Garret hardly had time to call out before Jillian was upon him. She swung at him with an open hand, and he raised his shield to block it. He winced as her bones struck the metal, hard, with the complete abandon of someone who didn’t care what harm she might do to herself. He practically felt her bones snap. When he lowered the shield, her hand drew his eyes. The fingers hung at unnatural angles.

Jillian didn’t seem to notice. She lashed out with her other hand, and again she met her blow with his shield. The metal rang. Jillian didn’t make any sound at all.

“Please stop.” Garret hated the weakness of his own voice. He didn’t want this to be happening. He hated himself, in that moment, for thinking anything but this might have come from his actions. His grip tightened on his mace until his knuckles ached from the pressure.

Dimly, he was aware of the sounds of Rowan struggling behind him, but Garret couldn’t take his eyes from Jillian. He wasn’t afraid of her. She was unarmed and weak as a child. Her eyes were locked upon him, but she didn’t seem to see him. The only spark in them was one of hunger, like a starving animal with food dangled in front of it. There was none of the intelligence or compassion he’d once seen there. None of the joy she’d used to bring him, when he’d come to pick up baked goods for the house. He always made those trips, even when he didn’t feel well, just so he could see her.

Garret knew he was crying, because the tears blurred his image of the world, but he barely felt it. Somehow Jillian stayed clear — no, became clear, at the center of his watery vision. He could see her as she used to be, so long as the tears washed away the reality. He felt himself sob, but in a disconnected way, as though the body his mind inhabited didn’t happen to be his at the moment.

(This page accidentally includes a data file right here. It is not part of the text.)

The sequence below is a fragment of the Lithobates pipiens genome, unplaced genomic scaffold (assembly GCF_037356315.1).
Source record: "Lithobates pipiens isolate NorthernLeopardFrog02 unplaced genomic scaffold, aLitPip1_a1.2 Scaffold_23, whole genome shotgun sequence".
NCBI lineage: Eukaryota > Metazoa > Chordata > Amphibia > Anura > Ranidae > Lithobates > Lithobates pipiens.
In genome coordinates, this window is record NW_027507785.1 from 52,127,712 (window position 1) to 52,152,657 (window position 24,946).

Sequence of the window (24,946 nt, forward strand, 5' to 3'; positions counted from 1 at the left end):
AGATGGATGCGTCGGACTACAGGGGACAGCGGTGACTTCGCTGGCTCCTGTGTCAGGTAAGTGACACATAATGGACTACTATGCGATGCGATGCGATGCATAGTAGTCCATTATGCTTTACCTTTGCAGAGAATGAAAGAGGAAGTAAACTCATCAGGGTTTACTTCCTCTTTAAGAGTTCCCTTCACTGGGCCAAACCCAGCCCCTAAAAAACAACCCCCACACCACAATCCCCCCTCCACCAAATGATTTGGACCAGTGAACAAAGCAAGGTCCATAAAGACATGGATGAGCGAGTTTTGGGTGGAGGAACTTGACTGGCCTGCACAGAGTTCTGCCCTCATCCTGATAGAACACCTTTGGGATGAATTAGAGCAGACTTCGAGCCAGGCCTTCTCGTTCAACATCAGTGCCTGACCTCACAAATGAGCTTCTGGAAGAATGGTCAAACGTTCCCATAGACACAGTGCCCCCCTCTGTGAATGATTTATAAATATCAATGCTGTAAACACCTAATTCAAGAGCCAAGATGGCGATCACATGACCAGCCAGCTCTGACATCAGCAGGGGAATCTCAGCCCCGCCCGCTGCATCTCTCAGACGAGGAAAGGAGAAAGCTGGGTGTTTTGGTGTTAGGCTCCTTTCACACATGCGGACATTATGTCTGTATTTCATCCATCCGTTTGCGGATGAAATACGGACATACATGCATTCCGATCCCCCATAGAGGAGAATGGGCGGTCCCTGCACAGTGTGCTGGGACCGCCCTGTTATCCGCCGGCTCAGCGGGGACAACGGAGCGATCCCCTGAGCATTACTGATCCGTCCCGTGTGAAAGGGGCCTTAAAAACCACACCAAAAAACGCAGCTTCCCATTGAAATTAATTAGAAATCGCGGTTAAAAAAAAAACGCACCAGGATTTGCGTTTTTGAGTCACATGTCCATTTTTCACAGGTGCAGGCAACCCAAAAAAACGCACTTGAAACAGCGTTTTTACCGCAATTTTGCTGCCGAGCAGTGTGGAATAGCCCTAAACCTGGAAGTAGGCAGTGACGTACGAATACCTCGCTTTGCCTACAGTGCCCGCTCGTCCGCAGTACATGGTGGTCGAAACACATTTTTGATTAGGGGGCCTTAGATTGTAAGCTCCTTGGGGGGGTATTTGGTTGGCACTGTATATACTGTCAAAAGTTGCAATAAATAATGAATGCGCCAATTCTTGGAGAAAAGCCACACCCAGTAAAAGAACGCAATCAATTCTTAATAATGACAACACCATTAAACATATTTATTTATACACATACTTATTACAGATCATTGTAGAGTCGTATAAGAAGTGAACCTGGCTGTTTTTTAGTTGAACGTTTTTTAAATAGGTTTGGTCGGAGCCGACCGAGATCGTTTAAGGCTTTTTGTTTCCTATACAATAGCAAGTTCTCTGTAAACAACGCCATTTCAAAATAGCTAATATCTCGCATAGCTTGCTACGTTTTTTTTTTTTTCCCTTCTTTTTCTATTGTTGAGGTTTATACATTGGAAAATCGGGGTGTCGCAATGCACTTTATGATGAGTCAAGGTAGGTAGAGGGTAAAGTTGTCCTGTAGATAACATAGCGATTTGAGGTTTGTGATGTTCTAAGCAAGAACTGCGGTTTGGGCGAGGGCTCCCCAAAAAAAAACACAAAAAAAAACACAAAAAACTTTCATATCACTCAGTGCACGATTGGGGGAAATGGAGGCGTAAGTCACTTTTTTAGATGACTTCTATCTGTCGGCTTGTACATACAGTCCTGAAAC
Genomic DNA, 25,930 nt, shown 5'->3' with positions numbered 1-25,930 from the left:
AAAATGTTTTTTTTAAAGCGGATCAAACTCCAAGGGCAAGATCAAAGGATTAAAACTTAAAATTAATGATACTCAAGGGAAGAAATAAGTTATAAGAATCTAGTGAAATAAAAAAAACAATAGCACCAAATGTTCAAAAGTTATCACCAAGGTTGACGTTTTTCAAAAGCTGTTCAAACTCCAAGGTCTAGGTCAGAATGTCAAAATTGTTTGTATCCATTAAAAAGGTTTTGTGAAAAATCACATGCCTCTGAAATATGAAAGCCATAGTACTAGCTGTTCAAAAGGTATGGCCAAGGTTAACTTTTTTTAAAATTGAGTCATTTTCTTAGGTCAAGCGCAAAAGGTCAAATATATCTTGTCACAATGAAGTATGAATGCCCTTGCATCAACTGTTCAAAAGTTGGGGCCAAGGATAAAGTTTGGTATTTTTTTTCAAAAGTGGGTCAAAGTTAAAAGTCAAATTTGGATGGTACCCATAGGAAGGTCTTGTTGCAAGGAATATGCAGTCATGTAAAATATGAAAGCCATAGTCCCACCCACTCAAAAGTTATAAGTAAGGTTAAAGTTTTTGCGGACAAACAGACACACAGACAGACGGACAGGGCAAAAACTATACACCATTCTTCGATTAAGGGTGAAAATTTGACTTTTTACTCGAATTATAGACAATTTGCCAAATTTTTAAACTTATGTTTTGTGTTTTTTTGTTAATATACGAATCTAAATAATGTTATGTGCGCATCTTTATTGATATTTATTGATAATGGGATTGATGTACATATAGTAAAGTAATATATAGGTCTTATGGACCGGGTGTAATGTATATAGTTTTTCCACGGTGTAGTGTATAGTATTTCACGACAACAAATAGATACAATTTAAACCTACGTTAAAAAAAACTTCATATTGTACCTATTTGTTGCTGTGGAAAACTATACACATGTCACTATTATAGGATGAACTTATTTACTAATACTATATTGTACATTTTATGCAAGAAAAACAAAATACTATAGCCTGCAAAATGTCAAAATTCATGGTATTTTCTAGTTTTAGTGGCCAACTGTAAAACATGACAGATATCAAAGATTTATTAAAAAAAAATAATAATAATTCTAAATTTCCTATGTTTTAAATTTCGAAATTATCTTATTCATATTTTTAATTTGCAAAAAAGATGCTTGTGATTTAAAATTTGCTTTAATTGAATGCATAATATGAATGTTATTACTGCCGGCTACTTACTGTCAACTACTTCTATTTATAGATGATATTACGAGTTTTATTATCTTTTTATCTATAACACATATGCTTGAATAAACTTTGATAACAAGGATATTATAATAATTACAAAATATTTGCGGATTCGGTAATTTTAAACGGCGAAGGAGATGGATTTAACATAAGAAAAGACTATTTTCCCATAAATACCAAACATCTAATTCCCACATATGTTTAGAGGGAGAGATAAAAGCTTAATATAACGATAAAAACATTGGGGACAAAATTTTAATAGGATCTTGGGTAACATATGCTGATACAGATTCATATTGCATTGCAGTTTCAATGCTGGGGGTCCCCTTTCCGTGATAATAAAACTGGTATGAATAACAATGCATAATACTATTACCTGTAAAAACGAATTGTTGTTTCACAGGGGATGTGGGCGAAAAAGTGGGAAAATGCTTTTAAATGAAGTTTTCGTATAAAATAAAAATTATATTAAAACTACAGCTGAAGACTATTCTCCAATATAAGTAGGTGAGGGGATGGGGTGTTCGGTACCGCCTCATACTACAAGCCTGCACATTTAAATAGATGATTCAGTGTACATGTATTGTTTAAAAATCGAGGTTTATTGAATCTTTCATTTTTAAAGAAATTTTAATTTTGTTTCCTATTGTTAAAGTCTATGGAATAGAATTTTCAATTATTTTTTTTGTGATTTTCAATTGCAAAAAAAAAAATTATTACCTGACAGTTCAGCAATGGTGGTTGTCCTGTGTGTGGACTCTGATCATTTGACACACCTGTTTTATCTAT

He swung his mace. He felt it crunch against her bones, and he heard her fall, and he yearned for it to be someone else swinging the weapon and someone else’s body striking the ground, but it wasn’t. It was Garret and Jillian, and he’d broken her left knee with his blow but she didn’t seem to notice, because she was trying to stand and her eyes were still fixated upon him as though, for the first time truly, he was the sole object of her desire.

Garret yelled, a strangled, guttural, horrible sound that he couldn’t believe came from his own body. He swung the mace again, hardly aiming. It caught Jillain in the shoulder. Her body jerked to the side, striking the ground again, but with inhuman resilience she raised herself back up to something like a seated position, putting her head almost level with his own. He swung again, backhand, and he missed because he didn’t want to land the blow. He just wanted this whole nightmare to be over.

She reached out toward him with a broken hand, fingers dangling uselessly. She couldn’t have grabbed him with it. She could barely have stroked him, but the thought of her touching him filled him with disgust and horror. He swung his mace at her arm. It crunched against her elbow, flinging her arm back and twisting it around the side of her body. With another throat-tearing yell, he swung again. He closed his eyes as the mace struck, this time, but from the sickening, wet crunch, he knew where it had struck.

Garret fell to his knees, eyes still closed, though the tears were flowing so heavily that even that couldn’t stop them. His mace slid forward out of his grasp. He let the strap pass over his hand as Jillian’s body pulled it away from him, because he didn’t have the strength, in that moment, to resist, or to pull it free from her skull.

Rowan knelt down beside him. Time had passed — it might have been seconds or minutes; Garret couldn’t tell. His hand found Garret’s shoulder, as Garret’s hand found his only a short time before. “I’m sorry.”

Garret, for once in his life, both had nothing to say and no desire to say anything.